In Morocco and elsewhere, public action has to face a complex, if not impossible, equation: traditional approaches have failed to reduce resources and increase dissatisfaction. What to do ? Another vision is thus presented: a public action, different, more agile, working together, re -invented to be honest. With this innovative aspect: technological and social change. In other words, a State in start-up mode.
A “new era” of public action
What is that about? Well-known: the State is expected to reform-governance that resembles the status quo is no longer rigid or functional. But citizens are at the same time “lenders”: the State must also reform itself, always be more effective, better, with fair, social and solidarity policies. The accounting approach to this dogma of mastering basic economic balances should probably not be underestimated or discarded, but it is no longer enough. The state can no longer continue to act as before and prescribe from “above”; in fact he must concern himself with constantly explaining, consulting and evaluating a requirement to have compliance. This requires expanded and strengthened digital administration. But this is not the only vector of modernization. This is determined by the government. At an international seminar held in Tangiers on January 17, the Minister Delegate for Digital Transition and Administrative Reform, Ghita Mezzour, gave some indications in this regard: digitization as a means of providing services to users, efficiency and transparency, strengthening confidence between the administration and citizens, mobilization and adhesion of human capital, modernization of equipment, development of infrastructures … A “new era” then of public action.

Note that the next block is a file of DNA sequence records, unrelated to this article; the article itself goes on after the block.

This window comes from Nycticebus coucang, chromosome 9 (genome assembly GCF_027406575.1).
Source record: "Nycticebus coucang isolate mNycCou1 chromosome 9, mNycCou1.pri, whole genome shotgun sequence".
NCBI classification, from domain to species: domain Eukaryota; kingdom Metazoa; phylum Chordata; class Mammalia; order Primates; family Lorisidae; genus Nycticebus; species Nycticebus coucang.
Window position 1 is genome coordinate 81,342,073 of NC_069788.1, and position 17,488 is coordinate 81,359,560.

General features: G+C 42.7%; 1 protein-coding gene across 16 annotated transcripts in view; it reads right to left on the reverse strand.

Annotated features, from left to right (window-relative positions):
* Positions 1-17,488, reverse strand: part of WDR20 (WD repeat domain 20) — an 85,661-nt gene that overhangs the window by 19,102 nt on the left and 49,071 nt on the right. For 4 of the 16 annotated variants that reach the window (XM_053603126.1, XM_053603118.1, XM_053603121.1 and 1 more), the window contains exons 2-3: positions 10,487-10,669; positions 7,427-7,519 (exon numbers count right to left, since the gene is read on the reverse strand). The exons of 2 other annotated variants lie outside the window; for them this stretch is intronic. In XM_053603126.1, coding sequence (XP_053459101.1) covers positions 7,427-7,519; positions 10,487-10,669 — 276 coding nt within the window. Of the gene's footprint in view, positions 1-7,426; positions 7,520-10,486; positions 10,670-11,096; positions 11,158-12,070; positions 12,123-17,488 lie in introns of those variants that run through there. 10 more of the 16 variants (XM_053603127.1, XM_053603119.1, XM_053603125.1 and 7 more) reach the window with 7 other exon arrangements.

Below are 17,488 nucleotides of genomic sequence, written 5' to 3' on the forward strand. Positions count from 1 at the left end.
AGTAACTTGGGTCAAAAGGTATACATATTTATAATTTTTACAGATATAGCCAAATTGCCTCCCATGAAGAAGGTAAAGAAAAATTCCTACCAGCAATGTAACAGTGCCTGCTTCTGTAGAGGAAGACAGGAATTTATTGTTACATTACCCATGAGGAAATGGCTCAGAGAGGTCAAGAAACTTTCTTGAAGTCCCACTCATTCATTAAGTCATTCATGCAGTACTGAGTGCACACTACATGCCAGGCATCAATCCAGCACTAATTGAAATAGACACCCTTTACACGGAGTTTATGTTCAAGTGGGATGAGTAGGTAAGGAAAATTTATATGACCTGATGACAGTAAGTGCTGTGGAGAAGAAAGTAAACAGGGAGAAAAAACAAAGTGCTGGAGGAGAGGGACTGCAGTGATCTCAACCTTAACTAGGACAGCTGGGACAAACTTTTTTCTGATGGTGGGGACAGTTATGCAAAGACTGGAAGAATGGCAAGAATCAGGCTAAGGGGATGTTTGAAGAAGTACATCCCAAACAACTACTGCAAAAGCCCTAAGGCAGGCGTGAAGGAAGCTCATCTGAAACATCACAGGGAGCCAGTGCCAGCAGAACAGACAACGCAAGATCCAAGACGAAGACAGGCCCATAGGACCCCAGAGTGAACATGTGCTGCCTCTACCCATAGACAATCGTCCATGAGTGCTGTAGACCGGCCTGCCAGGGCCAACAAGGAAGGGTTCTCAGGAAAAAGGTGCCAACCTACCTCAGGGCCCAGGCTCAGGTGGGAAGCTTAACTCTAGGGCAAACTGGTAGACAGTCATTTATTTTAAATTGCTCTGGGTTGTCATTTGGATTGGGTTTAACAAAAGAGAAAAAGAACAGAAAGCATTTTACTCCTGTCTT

Today, it faces a triple challenge. To begin with, the immense environmental and social challenges. Environmental challenges? They are probably the ones that most affect the future of our society. They have a diverse nature: climate change, access to water, threats to certain ecosystems (deforestation, destruction of large natural lungs), soil depletion, pollution of all kinds, threats to biodiversity, waste management , excessive exploitation of natural resources … Answers must be given. Drastic. Contact information. And global. Another source of legitimate concern is the worsening of social inequalities. The World Bank and Oxfam estimate that 860 million people will be placed in extreme poverty by 2022 (less than $ 1.90 a day). At the same time, the 85 richest individuals collectively hold the same amount of wealth as the world’s population, or approximately 4 billion people.
Faced with this situation, States have a secondary challenge associated with their own difficulties: crisis of legitimacy, financial crisis, poverty otherwise inability to meet the expectations of citizens. Between a record level of public indebtedness and the collapse of the tax allowance, the State’s financial margins are too small to conceive of coping with these constraints. It should be added that the crisis of confidence between governments and citizens has taken hold: electoral turnout is witnessing it.
A collaborative and digital economy
The final challenge has to do with the issue of a new collaborative and digital economy. No doubt this opens up new horizons, but it also brings up some of its questions. The reference was made, for example, to the concern of the middle classes because of the uncertainties that could weigh on the job. Digital appears – or may be – as a threat: automation, questioning the status of traditional jobs. It can also be in the perception made by traditional actors, State and companies. The fear is this: their avoidance and replacement of new platforms that allow citizens to directly provide services to each other. This is the problem of a public service that may tomorrow be disrupted, as will entire sections of the market economy.